Director: Craig Gillespie
Cast: Jon Hamm, Aasif Mandvi, Bill Paxton, Lake Bell, Suraj Sharma, Madhur Mittal, Pitobash, Alan Arkin
Release Date: May 16th, 2014
There are two distinct stories in the new baseball drama Million Dollar Arm. The first story is told within the first hour as an unsuccessful sports agent named JB (Jon Hamm) attempts to turn his life around by finding a talented baseball star in the untapped— in the sport, mind that is— nation of India. The second story revolves around JB’s plan to turn two decent Indian athletes into professional baseball players as they adjust to life in the United States.
The Disney film, sickness which is based on a true story, advice opens with JB struggling to sign a major player in the United States. He seems very close to a deal but when the player opts to go to another agency, JB is back where he started— struggling to make a name for himself. He’s an underdog in the business (despite the fact that he owns a huge home) and needs to find an opportunity for success that no one else is thinking about. He finds that by looking in India, where the game of cricket is hugely popular but the game of baseball is barely discussed.
JB believes that a successful cricket player could transform into a successful baseball player so along with the always-napping scout Ray (Alan Arkin) and the optimistic Amit (Pitobash), he tours the nation looking for a few pitchers who can pitch over 80 miles an hour. Of course, the young players that he eventually recruits named Rinku (Suraj Sharma) and Dinesh (Madhur Mittal) lack the discipline to pitch in a straight line but the philosophy is if they can pitch at a high speed, they can be taught to pitch accurately.
Thomas McCarthy, who previously penned must-see features like The Visitor and Win Win, does a strong job here in combining the aspects of a road trip film with the typical ideas found in an inspiring sports feature. The first hour, in particular, stands out as JB explores India and learns about the customs and philosophies there. He must adapt to that culture in order to receive the support and equipment he needs to try out ball players.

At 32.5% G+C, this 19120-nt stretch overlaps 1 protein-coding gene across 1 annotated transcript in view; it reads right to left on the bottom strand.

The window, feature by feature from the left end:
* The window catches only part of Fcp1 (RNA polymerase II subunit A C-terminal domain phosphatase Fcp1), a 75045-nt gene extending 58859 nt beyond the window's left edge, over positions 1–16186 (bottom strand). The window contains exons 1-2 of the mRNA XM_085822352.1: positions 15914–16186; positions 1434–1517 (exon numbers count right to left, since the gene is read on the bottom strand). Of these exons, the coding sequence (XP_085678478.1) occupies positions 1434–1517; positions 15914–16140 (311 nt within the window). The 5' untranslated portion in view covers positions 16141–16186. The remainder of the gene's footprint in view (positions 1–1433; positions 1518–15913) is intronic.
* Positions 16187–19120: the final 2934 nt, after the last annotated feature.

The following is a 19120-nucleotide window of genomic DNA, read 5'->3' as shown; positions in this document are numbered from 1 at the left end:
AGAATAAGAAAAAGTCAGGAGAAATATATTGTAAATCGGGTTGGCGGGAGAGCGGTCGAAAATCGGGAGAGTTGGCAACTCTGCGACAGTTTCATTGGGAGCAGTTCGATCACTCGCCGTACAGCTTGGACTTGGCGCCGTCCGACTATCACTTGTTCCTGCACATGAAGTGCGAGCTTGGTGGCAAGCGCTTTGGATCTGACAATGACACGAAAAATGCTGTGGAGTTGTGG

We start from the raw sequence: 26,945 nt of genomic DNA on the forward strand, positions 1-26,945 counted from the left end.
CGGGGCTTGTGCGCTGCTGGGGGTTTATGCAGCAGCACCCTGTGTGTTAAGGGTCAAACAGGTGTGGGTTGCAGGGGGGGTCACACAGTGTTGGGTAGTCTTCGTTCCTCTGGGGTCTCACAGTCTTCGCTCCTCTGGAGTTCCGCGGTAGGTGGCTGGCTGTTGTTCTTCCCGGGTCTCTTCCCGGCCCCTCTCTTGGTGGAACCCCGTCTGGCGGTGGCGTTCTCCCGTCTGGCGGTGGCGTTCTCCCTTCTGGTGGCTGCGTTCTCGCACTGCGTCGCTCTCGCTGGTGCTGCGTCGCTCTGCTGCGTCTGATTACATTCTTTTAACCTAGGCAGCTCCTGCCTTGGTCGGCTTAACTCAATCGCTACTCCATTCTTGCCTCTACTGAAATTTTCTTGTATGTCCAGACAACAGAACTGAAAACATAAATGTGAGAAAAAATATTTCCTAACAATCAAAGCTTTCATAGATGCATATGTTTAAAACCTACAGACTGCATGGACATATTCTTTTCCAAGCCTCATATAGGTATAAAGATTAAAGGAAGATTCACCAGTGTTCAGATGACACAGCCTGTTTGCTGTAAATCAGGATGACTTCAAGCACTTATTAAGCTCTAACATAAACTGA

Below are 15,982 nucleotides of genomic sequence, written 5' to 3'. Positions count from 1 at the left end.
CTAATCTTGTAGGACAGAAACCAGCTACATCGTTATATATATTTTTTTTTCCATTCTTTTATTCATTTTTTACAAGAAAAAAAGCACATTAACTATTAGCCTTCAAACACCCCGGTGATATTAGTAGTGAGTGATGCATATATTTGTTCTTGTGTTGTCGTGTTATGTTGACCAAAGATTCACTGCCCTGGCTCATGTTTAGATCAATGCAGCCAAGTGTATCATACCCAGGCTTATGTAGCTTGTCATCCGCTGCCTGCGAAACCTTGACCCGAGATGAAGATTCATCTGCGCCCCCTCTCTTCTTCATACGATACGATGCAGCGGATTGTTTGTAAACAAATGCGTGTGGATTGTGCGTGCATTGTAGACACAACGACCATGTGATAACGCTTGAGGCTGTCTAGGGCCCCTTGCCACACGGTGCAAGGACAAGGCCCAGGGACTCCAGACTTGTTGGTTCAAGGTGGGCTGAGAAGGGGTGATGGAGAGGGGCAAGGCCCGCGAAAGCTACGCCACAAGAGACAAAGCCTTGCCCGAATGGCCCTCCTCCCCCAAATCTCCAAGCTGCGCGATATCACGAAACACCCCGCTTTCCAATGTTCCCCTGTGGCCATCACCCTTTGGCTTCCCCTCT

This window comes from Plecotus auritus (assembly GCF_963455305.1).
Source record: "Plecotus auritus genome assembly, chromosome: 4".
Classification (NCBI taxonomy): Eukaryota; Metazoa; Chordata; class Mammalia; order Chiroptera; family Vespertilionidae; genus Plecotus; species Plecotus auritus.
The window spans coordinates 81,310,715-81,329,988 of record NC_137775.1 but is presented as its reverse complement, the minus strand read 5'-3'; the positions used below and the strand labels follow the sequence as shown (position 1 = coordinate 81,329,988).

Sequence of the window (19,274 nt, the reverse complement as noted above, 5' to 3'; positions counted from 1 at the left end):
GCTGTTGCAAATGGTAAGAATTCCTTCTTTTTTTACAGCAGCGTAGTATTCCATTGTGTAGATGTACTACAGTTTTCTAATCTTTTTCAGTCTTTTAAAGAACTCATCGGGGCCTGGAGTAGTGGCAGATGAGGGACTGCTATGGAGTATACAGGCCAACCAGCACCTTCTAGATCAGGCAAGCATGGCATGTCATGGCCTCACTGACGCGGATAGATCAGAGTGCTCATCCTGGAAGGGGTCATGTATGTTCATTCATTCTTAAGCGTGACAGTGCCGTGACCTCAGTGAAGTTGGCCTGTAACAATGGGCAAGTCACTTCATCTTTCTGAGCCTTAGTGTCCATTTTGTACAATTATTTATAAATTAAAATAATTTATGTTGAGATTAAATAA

The second half of the drama focuses on Rinku and Dinesh as they struggle to adapt to the culture in the United States. Inevitably, there are sequences where they are overwhelmed by escalators and elevators and there’s also a scene where they gorge out on food and alcohol. Such scenes seem inevitable here but one only wishes that the screenwriter would’ve sought to display their culture shock in a more unique way.
The movie, of course, isn’t trying to break any new ground but it does achieve its limited objectives and tells its story well, checking some a few stereotypical boxes along the way (a main character who develops a new lease on life, a previously untapped relationship becoming more transparent etc.)
That being said, Million Dollar Arm is still a quality family film that seldom surprises but never fails in telling a good story with a few solid laughs along the way. It doesn’t break any new ground but never really aims to.
Review by: John Hanlon